Program guide > Programming with system APIs and plug-ins > Plug-ins for evicting cache objects



Write a custom evictor

WebSphere eXtreme Scale allows you to write a custom eviction implementation.

You must create a custom evictor that implements the evictor interface and follows the common eXtreme Scale plug-in conventions. The interface follows:

public interface Evictor
{
    void initialize(BackingMap map, EvictionEventCallback callback);
    void activate();
    void apply(LogSequence sequence);
    void deactivate();
    void destroy();
}

The EvictionEventCallback interface has the following methods:

public interface EvictionEventCallback
{
    void evictMapEntries(List evictorDataList) throws ObjectGridException;
    void evictEntries(List keysToEvictList) throws ObjectGridException;
    void setEvictorData(Object key, Object data);
    Object getEvictorData(Object key);
}

The EvictionEventCallback methods are used by an Evictor plug-in to call back to the eXtreme Scale framework...

After a transaction completes eXtreme Scale calls the apply method of the Evictor interface. All transaction locks that were acquired by the completed transaction are no longer held. Potentially, multiple threads can call the apply method at the same time, and each thread can complete its own transaction. Because transaction locks are already released by the completed transaction, the apply method must provide its own synchronization to ensure the apply method is thread safe.

The reason to implement the EvictorData interface and use the evictMapEntries method instead of the evictEntries method is to close a potential timing window. Consider the following sequence of events:

  1. Transaction 1 completes and calls the apply method with a LogSequence that deletes the map entry for key 1.

  2. Transaction 2 completes and calls the apply method with a LogSequence that inserts a new map entry for key 1. In other words, transaction 2 recreates the map entry that was deleted by transaction 1.

Because the evictor runs asynchronously from threads that run transactions, it is possible that when the evictor decides to evict key 1, it might be evicting either the map entry that existed prior to transaction 1 completion, or it might be evicting the map entry that was recreated by transaction 2.

To eliminate timing windows and to eliminate uncertainty as to which version of the key 1 map entry the evictor intended to evict, implement the EvictorData interface by the object that is passed to the setEvictorData method. Use the same EvictorData instance for the life of a map entry. When that map entry is deleted and is then recreated by another transaction, the evictor should use a new instance of the EvictorData implementation. By using the EvictorData implementation and by using the evictMapEntries method, the evictor can ensure that the map entry is evicted if and only if the cache entry that is associated with the map entry contains the correct EvictorData instance.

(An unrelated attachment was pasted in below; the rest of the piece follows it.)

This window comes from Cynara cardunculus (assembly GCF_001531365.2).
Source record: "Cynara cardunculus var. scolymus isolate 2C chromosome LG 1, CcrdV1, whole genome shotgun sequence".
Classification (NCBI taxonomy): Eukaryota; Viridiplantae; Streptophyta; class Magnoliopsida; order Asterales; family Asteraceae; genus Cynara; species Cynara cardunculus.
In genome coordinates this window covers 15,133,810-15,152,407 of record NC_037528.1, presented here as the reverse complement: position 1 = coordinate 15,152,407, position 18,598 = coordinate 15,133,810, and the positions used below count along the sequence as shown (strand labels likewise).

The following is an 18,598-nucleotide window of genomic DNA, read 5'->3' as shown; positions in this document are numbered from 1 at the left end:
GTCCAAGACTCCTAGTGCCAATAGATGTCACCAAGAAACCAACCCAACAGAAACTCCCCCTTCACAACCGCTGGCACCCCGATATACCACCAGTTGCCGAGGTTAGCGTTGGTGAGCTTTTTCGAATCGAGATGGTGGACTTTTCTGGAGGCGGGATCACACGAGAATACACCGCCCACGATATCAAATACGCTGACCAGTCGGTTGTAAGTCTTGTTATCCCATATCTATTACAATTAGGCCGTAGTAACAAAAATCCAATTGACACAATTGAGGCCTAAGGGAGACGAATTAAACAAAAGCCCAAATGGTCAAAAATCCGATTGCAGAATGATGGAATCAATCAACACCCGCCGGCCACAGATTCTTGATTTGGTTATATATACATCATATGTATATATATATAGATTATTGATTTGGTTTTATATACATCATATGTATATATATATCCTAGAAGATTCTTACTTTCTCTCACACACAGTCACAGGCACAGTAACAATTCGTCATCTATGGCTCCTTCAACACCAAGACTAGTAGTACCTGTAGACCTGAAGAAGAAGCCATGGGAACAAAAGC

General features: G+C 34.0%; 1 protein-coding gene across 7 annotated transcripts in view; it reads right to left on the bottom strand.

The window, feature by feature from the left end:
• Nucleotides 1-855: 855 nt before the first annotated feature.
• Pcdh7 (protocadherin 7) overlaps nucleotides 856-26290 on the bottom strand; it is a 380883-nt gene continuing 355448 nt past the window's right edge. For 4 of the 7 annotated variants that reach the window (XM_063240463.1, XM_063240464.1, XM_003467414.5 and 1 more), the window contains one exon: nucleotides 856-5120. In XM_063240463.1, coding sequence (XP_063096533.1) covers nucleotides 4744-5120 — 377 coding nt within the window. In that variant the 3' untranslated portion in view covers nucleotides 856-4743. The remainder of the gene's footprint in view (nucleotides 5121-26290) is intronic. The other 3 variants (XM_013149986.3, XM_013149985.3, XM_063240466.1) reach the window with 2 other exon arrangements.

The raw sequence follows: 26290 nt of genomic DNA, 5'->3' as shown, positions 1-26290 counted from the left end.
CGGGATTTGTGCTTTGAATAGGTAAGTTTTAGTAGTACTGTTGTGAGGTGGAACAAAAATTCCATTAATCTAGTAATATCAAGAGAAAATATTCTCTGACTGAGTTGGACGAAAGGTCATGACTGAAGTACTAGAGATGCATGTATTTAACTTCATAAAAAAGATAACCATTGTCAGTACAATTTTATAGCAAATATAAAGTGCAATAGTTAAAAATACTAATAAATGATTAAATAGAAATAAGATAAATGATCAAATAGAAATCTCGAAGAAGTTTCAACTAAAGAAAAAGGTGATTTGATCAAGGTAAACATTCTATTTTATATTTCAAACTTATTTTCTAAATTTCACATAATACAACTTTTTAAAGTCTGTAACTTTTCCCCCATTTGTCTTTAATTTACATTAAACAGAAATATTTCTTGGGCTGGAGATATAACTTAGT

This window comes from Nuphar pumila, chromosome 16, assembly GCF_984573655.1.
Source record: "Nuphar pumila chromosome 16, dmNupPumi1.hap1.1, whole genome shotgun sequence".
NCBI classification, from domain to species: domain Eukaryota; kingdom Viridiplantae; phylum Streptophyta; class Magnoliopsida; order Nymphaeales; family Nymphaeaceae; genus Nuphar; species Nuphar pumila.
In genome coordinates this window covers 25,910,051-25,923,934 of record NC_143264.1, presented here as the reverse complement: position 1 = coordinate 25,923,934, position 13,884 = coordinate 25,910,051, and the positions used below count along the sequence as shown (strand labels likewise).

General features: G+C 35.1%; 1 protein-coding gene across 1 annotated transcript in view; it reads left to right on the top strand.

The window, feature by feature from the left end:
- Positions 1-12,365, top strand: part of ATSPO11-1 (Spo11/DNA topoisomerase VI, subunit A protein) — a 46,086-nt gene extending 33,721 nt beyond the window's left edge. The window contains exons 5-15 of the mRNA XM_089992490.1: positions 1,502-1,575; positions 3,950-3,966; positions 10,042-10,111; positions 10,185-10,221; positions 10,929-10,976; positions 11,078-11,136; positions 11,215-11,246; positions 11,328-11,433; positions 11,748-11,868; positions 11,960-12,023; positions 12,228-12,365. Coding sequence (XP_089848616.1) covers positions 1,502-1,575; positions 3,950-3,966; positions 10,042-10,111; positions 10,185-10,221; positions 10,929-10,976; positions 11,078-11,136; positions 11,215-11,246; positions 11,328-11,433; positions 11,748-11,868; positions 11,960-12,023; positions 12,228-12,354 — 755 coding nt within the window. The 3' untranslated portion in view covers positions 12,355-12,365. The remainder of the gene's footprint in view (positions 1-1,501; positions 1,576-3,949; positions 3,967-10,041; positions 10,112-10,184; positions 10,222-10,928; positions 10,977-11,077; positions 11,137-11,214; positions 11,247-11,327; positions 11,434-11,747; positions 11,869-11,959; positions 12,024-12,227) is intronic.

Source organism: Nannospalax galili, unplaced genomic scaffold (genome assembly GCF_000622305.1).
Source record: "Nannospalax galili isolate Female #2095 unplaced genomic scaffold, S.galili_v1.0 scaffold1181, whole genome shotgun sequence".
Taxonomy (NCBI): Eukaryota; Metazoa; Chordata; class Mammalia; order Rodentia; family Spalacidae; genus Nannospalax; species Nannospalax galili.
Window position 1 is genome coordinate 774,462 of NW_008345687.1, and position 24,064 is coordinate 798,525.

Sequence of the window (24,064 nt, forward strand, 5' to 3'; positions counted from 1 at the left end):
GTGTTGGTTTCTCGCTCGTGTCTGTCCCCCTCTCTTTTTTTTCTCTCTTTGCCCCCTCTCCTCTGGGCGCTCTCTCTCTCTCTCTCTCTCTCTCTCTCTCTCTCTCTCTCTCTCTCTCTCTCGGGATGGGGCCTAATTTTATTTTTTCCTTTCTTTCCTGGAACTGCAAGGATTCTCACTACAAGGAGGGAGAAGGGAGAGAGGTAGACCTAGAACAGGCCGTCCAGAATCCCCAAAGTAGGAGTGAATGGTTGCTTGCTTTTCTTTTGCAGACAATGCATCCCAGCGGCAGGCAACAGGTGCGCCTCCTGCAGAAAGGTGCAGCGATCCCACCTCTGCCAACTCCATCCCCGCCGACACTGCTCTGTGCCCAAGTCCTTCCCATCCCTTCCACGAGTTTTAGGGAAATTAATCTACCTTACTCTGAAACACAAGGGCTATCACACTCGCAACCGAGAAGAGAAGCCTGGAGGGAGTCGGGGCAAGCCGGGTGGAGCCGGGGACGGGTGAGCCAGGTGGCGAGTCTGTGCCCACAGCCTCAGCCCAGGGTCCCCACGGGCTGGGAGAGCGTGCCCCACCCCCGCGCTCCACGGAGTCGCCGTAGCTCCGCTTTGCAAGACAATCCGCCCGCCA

The Evictor and EvictonEventCallback interfaces allow an application to plug in an evictor that implements a user-defined algorithm for eviction. The following snippet of code illustrates how you can implement the initialize method of Evictor interface:

import com.ibm.websphere.objectgrid.BackingMap;
import com.ibm.websphere.objectgrid.plugins.EvictionEventCallback;
import com.ibm.websphere.objectgrid.plugins.Evictor;
import com.ibm.websphere.objectgrid.plugins.LogElement;
import com.ibm.websphere.objectgrid.plugins.LogSequence;
import java.util.LinkedList;
// Instance variables
private BackingMap bm;
private EvictionEventCallback evictorCallback;
private LinkedList queue;
private Thread evictorThread;
public void initialize(BackingMap map, EvictionEventCallback callback)
{
    bm = map;
    evictorCallback = callback;
    queue = new LinkedList();
    // spawn evictor thread
    evictorThread = new Thread( this );
    String threadName = "MyEvictorForMap−" + bm.getName();
    evictorThread.setName( threadName );
    evictorThread.start();
}

The preceding code saves the references to the map and callback objects in instance variables so that they are available to the apply and destroy methods. In this example, a linked list is created that is used as a first in, first out queue for implementing a least recently used (LRU) algorithm. A thread is spawned off and a reference to the thread is kept as an instance variable. By keeping this reference, the destroy method can interrupt and terminate the spawned thread.

Ignoring synchronization requirements to make code thread safe, the following snippet of code illustrates how the apply method of the Evictor interface can be implemented:

import com.ibm.websphere.objectgrid.BackingMap;
import com.ibm.websphere.objectgrid.plugins.EvictionEventCallback;
import com.ibm.websphere.objectgrid.plugins.Evictor;
import com.ibm.websphere.objectgrid.plugins.EvictorData;
import com.ibm.websphere.objectgrid.plugins.LogElement;
import com.ibm.websphere.objectgrid.plugins.LogSequence;

public void apply(LogSequence sequence)
{
    Iterator iter = sequence.getAllChanges();
    while ( iter.hasNext() )
    {
        LogElement elem = (LogElement)iter.next();
        Object key = elem.getKey();
        LogElement.Type type = elem.getType();
        if ( type == LogElement.INSERT )
        {
            // do insert processing here by adding to front of LRU queue.
            EvictorData data = new EvictorData(key);
            evictorCallback.setEvictorData(key, data);
            queue.addFirst( data );
        }
        else if ( type == LogElement.UPDATE || type == LogElement.FETCH || type == LogElement.TOUCH )
        {
            // do update processing here by moving EvictorData object to
            // front of queue.